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Curious facts about cosmic life and their inhabitants.

The discovery of Makemake's little moon increases the parallels between Pluto and Makemake. This is because both of the small icy worlds are already known to be well-coated in a frozen shell of methane. Furthermore, additional observations of the little moon will readily reveal the density of Makemake--an important result that will indicate if the bulk compositions of Pluto and Makemake are similar. "This new discovery opens a new chapter in comparative planetology in the outer Solar System," Dr. Marc Buie commented in the April 26, 2016 Hubble Press Release. Dr. Buie, the team leader, is also of the Southwest Research Institute.



and here is another

Titan has three large seas. However, the seas of Titan are not filled with water, but are filled instead with swirling liquid hydrocarbons. All three of Titan's exotic seas are close to its north pole, and they are surrounded by many smaller hydrocarbon-filled lakes in the northern hemisphere.



and finally

Until 2004, no spacecraft had visited Saturn for more than twenty years. Pioneer 11 took the very first close-up images of Saturn when it flew past in 1979. After that flyby, Voyager 1 had its rendezvous about a year later, and in August 1981 Voyager 2 had its brief, but glorious, encounter. Nearly a quarter of a century then passed before new high-resolution images of this beautiful, ringed planet were beamed back to Earth.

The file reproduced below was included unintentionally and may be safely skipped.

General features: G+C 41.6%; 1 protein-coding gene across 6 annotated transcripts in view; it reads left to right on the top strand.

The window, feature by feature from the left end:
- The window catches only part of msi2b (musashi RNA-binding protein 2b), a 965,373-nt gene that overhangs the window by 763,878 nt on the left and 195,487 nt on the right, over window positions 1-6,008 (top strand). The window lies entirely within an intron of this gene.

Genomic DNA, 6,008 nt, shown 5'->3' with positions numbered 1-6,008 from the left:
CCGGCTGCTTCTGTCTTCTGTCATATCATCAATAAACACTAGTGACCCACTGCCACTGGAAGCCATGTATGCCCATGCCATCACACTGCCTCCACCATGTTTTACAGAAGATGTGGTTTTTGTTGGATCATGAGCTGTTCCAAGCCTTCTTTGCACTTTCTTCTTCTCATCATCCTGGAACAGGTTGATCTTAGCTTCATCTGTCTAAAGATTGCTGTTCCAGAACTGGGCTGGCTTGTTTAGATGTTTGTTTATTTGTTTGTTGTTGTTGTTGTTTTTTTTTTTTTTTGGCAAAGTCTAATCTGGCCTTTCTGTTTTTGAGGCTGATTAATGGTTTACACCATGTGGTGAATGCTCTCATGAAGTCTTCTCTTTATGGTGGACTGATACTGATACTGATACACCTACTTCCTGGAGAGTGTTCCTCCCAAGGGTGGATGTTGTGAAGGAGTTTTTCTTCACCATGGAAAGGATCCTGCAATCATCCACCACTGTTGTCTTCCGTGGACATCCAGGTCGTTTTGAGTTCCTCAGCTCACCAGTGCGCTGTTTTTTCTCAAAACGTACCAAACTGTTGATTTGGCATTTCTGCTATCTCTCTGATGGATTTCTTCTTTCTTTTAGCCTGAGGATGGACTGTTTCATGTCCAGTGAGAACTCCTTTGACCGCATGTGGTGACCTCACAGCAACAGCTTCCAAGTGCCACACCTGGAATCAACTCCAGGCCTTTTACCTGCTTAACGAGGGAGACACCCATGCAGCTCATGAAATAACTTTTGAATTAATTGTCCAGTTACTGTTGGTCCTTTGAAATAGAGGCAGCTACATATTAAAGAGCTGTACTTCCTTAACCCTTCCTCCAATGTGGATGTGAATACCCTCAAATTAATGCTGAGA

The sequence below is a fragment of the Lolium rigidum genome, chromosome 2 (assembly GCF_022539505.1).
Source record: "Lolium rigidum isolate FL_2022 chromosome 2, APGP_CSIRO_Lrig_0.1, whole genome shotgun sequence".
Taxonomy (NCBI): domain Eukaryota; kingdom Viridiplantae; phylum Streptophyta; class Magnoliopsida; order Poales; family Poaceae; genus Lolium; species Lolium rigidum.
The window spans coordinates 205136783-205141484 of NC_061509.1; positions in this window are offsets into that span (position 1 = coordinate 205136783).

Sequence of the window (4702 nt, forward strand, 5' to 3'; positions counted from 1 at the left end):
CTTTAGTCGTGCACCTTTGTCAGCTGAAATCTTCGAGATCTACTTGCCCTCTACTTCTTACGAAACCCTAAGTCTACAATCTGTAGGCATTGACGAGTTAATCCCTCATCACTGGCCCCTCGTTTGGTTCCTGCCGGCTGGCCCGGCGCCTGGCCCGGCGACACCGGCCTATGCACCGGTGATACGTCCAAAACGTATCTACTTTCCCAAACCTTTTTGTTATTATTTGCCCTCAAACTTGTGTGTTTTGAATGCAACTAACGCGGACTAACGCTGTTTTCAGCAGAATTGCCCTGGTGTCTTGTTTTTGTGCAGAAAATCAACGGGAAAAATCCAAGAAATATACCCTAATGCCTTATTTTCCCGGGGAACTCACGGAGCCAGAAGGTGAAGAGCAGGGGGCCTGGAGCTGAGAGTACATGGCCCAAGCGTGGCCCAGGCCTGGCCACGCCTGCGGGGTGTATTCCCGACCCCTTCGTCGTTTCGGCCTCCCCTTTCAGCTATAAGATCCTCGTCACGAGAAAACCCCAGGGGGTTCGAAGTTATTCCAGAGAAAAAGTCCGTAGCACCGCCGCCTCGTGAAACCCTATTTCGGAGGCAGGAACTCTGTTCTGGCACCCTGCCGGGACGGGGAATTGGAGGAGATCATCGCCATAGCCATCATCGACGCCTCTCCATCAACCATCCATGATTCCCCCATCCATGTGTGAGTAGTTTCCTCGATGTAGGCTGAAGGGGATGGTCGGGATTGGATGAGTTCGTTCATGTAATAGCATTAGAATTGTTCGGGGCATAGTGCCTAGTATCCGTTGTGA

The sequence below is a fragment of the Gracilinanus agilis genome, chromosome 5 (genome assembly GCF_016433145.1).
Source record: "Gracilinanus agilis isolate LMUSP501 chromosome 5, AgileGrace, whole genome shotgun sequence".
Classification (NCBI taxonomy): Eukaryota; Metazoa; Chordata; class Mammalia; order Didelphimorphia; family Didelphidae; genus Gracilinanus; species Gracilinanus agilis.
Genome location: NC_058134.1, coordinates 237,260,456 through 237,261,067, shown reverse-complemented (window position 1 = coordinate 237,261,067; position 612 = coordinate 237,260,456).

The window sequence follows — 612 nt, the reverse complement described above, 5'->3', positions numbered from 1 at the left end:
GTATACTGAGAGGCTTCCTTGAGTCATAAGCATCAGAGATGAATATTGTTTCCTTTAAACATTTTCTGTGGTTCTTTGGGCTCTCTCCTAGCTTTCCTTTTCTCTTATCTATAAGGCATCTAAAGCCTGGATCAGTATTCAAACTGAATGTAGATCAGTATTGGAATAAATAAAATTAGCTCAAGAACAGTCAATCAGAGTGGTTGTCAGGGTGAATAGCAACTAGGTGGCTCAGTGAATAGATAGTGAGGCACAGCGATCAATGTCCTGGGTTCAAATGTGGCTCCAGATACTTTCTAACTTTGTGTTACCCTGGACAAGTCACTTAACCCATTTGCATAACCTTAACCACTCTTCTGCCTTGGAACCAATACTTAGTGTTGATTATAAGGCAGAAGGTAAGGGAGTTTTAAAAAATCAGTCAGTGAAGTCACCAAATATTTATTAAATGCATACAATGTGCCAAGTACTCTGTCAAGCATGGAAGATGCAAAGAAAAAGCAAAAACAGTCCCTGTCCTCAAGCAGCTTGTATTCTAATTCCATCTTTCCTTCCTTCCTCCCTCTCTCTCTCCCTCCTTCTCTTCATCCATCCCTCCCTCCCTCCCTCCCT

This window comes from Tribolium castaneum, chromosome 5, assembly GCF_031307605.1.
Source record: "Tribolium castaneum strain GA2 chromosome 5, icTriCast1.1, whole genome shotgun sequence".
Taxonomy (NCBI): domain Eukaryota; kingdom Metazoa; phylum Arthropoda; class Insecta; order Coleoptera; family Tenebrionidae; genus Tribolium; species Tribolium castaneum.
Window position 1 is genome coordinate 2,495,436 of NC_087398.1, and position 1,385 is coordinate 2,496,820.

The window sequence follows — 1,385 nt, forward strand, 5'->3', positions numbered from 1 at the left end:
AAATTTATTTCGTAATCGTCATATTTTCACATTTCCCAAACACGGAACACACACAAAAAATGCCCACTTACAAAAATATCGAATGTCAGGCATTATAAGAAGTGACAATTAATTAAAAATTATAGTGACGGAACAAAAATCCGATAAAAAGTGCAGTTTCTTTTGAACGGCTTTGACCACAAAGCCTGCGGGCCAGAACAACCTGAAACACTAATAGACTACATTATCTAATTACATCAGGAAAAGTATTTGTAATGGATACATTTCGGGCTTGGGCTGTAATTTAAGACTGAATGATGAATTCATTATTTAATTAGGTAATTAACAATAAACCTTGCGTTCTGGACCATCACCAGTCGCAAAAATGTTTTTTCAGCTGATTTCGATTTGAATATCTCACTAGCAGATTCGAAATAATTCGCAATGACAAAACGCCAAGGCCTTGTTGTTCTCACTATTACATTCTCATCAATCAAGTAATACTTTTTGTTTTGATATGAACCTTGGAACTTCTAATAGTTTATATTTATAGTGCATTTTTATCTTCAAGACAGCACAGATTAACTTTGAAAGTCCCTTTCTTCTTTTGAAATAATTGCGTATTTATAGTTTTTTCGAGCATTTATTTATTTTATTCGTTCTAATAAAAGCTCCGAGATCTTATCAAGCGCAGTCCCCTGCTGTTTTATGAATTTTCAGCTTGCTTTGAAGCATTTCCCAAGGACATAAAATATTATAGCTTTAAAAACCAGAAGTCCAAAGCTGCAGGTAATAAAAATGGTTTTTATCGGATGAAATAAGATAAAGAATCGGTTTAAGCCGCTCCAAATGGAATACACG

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A moon is defined as a natural satellite in orbit around another body that, in turn, is in orbit around its Star. The moon is kept in its position by both its own gravity, as well as its host's gravitational grip. Some planets have many moons, some have only a small number, and still others have none at all. Several asteroids inhabiting our Solar System are circled by very small moons, and some dwarf planets--such as Pluto--also host moons.



Once in a blue moon. Technically, it takes the moon an average of 29.53 days to travel around the earth. Most months are longer than this. So, it is possible to have more than one full moon in one month. When this happens, the second moon is called a "calendar blue moon." Of course, this is a simple rule. So, let's complicate it!



Brilliant, icy short-period comets invade the bright and toasty inner Solar System, far from their frozen domain in the Kuiper Belt. The Kuiper Belt is the reservoir of comet nuclei that is located closest to Earth. Short-period comets rampage into the inner Solar System more frequently than every 200 years. The more distant long-period comets streak into the inner Solar System's melting warmth and comforting light every 200 years--at least--from the Oort Cloud. Because Earth dwells closer to the Kuiper Belt than to the Oort Cloud, short-period comets are much more frequent invaders, and have played a more important part in Earth's history than their long-period kin. Nevertheless, Kuiper Belt Objects (KBOs) are sufficiently small, distant, and dim to have escaped the reach of our scientific technology until 1992.